What Are The Rhetorical Devices In John F Kennedy's Inaugural Address

Superior Essays
John Adams once said “Liberty cannot be preserved without general knowledge among the people.” His words could have acted as guidance for the people in America when they were facing opposition of war and the dangerous possibility of losing the power of their freedom from foreign countries who were trying to monopolize many parts of the world. Along the same lines of Roosevelt in presidency during the World Wars or Kennedy in presidency during the threats with the Soviet Union, America seemed to be in jeopardy of losing freedom and both presidents were in office during some of the most critical moments in American history. In 1961, John F. Kennedy gave his speech during the time of conflict with the Soviet Union, and was holding the lives of …show more content…
Kennedy and Franklin Roosevelt also used different forms of rhetorical devices throughout their speech. For example, Roosevelt uses anaphora when he states, “We should bring more citizens under the coverage of old-age pensions and unemployment insurance. We should widen the opportunities for adequate medical care. We should plan a better system by which persons deserving or needing gainful employment may obtain it.” (Roosevelt para.52-54). In other words, Roosevelt uses the repetition of “we should” to help illustrate ways for the audience to understand ways that America can improve for their benefit such as protecting their freedom. By addressing the issues of the country such as the state of their security or stability, it can open the eyes of the audience to illustrate the importance of taking action to guarantee the privilege of their independence. Along the same lines, Kennedy also uses repetition when he states, “To those old allies whose cultural and spiritual origins we share… to those new states whom we welcome to the ranks of the free… to those people in the huts and villages…” (Kennedy para.7-9). In other words, Kennedy repeatedly commented “to those” to exaggerate to the extent that everyone has a part in ensuring their success and liberty. Kennedy says this to explain to his audience that rather than involving their country into the outside violence, such as wars, they can instead show kindness by helping others who are in need which can …show more content…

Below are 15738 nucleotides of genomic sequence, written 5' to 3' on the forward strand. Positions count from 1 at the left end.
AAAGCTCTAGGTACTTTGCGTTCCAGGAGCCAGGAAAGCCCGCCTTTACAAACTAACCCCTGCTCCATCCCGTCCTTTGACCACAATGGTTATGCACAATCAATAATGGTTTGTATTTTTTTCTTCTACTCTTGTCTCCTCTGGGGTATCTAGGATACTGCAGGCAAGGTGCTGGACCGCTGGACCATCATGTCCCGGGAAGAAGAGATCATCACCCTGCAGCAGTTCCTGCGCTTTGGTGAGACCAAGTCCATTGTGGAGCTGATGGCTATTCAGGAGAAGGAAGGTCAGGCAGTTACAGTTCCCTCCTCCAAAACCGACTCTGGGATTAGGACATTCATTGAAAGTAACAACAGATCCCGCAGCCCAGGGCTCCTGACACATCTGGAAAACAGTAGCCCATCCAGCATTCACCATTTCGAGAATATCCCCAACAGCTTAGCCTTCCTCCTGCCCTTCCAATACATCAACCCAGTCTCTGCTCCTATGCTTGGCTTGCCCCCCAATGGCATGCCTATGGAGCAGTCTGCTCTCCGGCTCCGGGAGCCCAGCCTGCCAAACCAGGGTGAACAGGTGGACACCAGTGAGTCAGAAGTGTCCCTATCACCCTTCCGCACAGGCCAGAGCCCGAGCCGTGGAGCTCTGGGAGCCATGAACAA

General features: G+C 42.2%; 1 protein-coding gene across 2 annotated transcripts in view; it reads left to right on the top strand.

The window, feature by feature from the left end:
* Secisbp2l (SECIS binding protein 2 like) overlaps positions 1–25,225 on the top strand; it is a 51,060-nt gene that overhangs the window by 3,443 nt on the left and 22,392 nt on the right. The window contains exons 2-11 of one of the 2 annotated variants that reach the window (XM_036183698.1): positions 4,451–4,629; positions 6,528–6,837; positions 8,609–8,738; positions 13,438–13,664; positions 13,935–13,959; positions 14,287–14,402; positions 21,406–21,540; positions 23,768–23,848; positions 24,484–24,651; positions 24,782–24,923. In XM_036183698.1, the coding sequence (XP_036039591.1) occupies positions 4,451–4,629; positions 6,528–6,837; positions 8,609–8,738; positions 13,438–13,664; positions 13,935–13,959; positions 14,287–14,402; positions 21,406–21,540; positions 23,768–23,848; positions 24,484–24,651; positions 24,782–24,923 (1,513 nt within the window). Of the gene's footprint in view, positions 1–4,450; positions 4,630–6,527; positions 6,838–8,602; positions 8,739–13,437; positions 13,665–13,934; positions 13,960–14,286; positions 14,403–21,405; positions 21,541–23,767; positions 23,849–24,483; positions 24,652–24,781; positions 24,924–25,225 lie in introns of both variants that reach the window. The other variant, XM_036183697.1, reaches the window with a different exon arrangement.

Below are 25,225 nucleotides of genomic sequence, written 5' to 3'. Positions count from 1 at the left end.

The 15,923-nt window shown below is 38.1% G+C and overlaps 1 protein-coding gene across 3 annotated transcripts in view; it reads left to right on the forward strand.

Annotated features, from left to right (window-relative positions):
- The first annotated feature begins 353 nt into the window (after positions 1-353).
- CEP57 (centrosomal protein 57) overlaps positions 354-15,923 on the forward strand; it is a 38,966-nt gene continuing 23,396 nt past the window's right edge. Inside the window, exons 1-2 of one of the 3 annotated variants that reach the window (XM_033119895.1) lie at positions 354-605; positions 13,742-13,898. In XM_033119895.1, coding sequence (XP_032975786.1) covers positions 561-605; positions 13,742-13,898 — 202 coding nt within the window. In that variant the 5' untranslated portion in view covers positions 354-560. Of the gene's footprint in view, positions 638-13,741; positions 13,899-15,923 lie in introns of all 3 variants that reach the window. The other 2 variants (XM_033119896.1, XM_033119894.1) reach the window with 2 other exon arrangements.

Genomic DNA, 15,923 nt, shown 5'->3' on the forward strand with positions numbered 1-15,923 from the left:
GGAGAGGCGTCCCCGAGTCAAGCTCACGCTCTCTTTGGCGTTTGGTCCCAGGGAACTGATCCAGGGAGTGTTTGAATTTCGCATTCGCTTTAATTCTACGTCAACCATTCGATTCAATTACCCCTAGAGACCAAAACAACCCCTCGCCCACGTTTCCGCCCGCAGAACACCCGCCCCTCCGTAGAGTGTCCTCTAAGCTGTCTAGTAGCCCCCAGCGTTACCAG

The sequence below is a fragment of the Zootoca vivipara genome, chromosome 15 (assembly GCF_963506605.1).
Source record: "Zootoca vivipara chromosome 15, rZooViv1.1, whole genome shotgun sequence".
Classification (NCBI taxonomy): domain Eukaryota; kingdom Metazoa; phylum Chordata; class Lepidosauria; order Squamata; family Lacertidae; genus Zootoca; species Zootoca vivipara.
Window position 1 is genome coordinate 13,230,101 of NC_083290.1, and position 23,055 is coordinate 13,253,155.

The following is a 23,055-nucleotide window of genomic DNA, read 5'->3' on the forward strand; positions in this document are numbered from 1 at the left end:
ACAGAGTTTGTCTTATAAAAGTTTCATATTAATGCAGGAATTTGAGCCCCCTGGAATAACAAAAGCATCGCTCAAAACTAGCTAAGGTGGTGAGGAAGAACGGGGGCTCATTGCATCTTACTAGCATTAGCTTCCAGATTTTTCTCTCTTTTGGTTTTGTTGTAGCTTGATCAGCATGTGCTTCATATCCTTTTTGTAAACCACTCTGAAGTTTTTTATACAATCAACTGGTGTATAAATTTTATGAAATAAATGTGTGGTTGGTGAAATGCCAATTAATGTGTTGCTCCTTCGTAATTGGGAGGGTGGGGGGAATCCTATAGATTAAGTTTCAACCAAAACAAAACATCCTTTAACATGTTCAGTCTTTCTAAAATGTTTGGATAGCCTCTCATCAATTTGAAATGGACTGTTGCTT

Kennedy and Franklin Roosevelt both had visions for the future of their country, but had contrasting ideas on how to commit with their plan. Roosevelt’s vision in order to protect America is to eradicate any threats by involving themselves into the war. He states “What I seek to convey is the historic truth that the United States as a nation has at all times maintained clear, definite opposition to any attempt to lock us in behind an ancient Chinese wall while the procession of civilization went past. Today, thinking of our children and of their children, we oppose enforced isolation for ourselves or for any other part of the Americas.” (Roosevelt para. 5). Here, Roosevelt is trying to convince Congress to approve to intercede in the war ravaging on in Europe at this time in 1941. He is using a historical example in that America has never been in approval of “locking us in” behind a metaphorical “wall” of isolation. He is also using an appeal to fear by asking Congress to think “of our children” who will pay the price for “enforced isolation” from the atrocities that are taking place in Europe. Additionally, he is saying that future generation will question why did authority did take action when people were living in a time of crisis. Contrasting to Roosevelt’s vision, Kennedy wants to completely avoid violence and war with foreign countries and instead wants to unite with the enemy and secure peace and liberty in America when he states, “...we

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